Tony Yates has a new post speculating on Germany’s attitude toward fiscal policy. Tony’s assumption is that the German’s opposition to a deal with Greece is rooted in their beliefs about the macroeconomy. In particular, the New Keynesian consensus never really took hold in Germany and therefore they don’t tend to look favorably on stabilization policies. Some might view Tony’s post as a condemnation of Germany, but I don’t view it as such. If you’re a New Keynesian, you probably think this is a bad thing. If you’re not a New Keynesian, or if you’re otherwise opposed to stabilization policy, you probably think this is a good thing. But regardless of whether it is good or bad, this is a possible explanation. Nonetheless, I don’t find this explanation all that convincing.
As I wrote in my previous post on the topic, I think that macroeconomists tend to look at the negotiations between Germany (and the EU more broadly) and Greece all wrong. Naturally, as macroeconomists, we tend to think about these negotiations in terms of the “big picture”. In other words, when macroeconomists look at the negotiations, they often think about the macroeconomic effects of a financial market collapse in Greece and the possible damage that results from various interlinkages. Those who see these costs as being very large then tend to advocate the importance of coming to an agreement. In addition, those who advocate stabilization policies think that such an agreement should also allow Greece to defer the costs until they have a chance to improve their economy through (you guessed it) stabilization policies.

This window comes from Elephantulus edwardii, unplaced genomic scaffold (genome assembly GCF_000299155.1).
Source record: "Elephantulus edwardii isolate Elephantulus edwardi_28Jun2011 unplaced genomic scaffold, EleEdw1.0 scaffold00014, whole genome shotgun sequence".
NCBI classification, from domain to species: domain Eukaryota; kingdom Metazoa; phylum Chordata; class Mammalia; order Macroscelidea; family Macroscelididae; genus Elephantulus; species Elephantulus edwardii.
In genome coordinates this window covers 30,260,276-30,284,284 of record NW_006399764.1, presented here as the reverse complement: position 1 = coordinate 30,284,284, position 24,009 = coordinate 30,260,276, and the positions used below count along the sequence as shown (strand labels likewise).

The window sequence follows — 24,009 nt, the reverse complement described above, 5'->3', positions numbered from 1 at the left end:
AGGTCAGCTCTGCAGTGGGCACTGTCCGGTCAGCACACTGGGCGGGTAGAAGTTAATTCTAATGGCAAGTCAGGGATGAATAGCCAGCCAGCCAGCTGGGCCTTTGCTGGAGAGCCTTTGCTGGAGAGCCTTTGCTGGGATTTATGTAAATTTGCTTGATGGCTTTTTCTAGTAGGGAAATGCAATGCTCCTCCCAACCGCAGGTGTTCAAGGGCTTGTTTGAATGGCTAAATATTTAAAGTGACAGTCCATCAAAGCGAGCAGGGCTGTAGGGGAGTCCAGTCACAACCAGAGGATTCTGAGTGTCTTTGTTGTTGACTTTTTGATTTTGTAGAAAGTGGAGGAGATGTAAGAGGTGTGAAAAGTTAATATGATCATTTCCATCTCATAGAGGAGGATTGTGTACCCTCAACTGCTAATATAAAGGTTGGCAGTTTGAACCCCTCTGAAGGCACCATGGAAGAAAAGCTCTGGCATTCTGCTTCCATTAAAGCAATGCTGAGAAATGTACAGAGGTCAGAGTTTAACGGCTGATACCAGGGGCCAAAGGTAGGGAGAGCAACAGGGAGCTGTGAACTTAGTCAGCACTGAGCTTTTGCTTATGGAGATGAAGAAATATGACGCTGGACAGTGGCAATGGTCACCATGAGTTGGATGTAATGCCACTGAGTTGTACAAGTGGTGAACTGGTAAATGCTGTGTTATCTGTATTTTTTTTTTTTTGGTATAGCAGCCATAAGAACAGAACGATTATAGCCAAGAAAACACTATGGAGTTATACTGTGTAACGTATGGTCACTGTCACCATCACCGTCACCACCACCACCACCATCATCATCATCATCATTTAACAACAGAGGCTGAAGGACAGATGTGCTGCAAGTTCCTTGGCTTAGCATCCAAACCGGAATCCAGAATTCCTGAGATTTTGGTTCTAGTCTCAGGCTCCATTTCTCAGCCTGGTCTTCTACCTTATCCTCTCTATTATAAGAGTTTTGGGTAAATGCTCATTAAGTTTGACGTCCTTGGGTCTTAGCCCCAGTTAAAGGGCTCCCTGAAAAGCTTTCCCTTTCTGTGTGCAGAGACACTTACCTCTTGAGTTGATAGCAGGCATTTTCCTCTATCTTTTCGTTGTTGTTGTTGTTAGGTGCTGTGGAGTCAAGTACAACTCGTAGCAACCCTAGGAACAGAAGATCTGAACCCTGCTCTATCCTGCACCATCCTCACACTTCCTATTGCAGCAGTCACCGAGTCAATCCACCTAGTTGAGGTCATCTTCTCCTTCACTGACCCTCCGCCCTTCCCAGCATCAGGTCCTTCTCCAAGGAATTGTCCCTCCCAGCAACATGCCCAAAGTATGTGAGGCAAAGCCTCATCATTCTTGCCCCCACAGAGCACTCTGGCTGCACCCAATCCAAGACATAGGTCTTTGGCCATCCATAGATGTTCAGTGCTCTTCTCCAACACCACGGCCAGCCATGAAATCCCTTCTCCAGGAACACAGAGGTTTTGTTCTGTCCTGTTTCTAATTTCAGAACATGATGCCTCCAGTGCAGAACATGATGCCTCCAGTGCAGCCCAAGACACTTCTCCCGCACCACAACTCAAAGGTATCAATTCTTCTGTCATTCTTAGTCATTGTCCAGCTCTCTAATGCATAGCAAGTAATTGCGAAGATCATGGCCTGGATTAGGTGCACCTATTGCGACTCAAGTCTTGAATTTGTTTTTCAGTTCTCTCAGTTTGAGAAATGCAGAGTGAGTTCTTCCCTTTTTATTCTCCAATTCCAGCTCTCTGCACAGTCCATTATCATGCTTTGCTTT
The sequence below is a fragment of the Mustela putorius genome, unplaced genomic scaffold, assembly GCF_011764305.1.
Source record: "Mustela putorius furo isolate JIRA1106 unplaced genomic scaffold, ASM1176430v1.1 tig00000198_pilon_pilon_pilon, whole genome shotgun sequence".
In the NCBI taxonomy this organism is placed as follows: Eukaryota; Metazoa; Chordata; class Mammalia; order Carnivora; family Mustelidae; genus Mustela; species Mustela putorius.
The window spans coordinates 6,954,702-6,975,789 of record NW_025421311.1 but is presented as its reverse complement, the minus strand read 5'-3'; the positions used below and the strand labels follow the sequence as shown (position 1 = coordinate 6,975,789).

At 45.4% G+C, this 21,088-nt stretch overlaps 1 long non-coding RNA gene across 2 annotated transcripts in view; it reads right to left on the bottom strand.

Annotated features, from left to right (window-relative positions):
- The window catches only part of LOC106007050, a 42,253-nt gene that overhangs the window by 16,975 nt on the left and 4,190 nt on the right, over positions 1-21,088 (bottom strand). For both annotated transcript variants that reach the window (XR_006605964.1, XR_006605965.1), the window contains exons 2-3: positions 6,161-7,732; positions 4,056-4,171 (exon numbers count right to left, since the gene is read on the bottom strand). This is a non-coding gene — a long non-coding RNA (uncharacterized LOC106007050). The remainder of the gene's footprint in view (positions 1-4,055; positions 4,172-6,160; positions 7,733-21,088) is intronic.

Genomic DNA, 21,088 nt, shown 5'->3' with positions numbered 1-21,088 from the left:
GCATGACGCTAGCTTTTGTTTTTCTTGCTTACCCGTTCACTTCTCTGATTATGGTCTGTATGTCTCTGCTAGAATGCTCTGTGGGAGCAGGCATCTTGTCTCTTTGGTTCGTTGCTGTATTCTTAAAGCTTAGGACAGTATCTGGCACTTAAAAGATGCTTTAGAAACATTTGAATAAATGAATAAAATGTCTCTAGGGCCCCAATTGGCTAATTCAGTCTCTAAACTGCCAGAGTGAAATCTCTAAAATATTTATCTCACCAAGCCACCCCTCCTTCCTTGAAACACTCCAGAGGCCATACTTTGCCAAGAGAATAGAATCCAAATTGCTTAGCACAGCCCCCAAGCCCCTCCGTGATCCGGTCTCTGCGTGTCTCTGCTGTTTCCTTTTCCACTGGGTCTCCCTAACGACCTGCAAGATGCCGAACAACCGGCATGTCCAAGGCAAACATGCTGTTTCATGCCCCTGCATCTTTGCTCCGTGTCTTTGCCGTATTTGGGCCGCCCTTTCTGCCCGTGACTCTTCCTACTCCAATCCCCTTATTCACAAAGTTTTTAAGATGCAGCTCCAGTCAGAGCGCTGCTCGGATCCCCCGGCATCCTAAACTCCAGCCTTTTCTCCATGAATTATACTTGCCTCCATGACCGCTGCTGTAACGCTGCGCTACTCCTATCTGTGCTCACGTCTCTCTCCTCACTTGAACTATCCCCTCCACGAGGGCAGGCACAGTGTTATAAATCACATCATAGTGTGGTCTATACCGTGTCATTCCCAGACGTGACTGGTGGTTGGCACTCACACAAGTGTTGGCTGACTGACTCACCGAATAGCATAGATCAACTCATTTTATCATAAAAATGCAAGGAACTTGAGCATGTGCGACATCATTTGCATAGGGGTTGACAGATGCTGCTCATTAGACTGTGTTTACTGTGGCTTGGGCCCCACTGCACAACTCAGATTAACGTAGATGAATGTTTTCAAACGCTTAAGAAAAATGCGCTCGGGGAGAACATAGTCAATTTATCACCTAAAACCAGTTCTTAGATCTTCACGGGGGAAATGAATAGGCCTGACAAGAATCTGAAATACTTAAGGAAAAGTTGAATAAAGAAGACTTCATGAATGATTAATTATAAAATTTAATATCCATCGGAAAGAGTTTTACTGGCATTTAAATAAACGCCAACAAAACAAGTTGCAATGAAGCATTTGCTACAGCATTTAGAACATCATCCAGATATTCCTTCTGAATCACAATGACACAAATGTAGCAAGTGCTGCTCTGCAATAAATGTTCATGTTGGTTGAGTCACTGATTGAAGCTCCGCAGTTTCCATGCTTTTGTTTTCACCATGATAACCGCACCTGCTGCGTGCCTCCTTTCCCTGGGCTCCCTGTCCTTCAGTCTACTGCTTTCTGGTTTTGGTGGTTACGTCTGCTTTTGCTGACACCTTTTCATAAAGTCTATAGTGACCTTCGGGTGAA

I think that this is the wrong way to think about the negotiations. The negotiations have to be viewed in the context of game theory. The Germans and the Greeks are playing a dynamic game. Thus, Germany has an incentive to make sure that any deal that is reached between the EU and Greece is one that prevents these types of negotiations from happening in the future. In other words, Germany is trying to minimize the costs associated from moral hazard in the future. This isn’t just about Greece, this is about setting a precedent for all future negotiations. When you think about the negotiations in this context, I think that you come up with a better understanding of Germany’s behavior.
But I also think that once you think about the negotiations in terms of game theory, the supposed German opposition to fiscal stabilization doesn’t hold up very well as an explanation of the German response. For example, suppose that the Germans do believe in fiscal stabilization policies. Wouldn’t it then make sense to use austerity as a punishment mechanism for the bailout? If Germany’s true desire is to prevent such negotiations from taking place in the future, then they have an incentive to enact some sort of punishment on Greece in any deal that they reach. Imposing austerity would be one possible punishment. Even if the Germans don’t believe in fiscal stabilization, they know that the Greeks do. As a result, this threat is still a credible way of imposing costs in the game theoretic context because the expected costs to Greece are conditional on Greece’s expectations.
In short, whether or not Germany believes in economic stabilization policy, they are likely to pursue the same strategy within a game theoretic context. Thus, viewing this strategy on the part of the Germans doesn’t necessarily tell us anything about German beliefs.